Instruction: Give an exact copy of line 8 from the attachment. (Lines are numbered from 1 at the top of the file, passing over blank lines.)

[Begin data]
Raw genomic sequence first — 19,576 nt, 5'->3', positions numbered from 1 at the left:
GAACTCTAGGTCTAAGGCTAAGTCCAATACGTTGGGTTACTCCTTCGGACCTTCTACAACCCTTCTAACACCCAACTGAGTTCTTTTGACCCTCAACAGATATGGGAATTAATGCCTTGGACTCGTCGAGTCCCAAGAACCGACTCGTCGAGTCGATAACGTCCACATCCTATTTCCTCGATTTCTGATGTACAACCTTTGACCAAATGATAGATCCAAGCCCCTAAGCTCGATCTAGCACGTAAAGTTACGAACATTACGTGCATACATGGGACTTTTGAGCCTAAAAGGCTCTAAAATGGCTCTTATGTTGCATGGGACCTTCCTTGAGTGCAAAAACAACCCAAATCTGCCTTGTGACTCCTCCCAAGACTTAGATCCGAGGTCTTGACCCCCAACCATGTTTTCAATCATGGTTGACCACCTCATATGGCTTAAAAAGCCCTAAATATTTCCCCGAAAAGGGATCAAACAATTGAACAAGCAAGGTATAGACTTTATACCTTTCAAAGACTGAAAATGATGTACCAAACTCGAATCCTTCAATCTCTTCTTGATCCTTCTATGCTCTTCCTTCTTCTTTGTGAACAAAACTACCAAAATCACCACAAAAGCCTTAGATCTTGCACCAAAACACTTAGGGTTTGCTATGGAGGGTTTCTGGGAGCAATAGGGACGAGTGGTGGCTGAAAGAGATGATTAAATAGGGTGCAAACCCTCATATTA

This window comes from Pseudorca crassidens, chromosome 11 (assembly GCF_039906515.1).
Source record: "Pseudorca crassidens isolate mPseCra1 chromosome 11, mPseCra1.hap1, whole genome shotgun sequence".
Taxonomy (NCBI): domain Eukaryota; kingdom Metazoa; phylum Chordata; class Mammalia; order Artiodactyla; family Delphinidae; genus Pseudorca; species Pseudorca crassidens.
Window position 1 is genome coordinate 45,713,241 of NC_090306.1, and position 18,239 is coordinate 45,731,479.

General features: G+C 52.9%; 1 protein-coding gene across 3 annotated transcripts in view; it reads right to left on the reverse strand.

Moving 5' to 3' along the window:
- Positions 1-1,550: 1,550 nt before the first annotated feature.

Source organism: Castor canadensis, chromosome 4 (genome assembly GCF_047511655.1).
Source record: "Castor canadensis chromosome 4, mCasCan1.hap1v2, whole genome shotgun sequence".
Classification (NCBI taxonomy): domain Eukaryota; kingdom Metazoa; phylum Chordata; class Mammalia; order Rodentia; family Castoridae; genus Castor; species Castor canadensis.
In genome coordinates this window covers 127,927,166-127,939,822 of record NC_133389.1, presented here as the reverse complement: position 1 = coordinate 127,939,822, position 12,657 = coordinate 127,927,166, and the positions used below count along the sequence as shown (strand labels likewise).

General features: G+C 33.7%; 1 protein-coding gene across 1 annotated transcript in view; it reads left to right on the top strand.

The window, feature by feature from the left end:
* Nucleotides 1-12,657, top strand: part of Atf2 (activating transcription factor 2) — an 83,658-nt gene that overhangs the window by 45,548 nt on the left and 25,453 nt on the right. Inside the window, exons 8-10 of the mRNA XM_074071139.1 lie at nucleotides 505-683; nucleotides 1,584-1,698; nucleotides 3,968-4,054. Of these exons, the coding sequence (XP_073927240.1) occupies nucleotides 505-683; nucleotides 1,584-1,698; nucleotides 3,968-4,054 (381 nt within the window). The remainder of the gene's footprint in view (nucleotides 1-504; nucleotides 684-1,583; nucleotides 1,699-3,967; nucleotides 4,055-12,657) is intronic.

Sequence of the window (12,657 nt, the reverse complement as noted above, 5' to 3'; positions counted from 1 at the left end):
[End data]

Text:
Moving 5' to 3' along the window: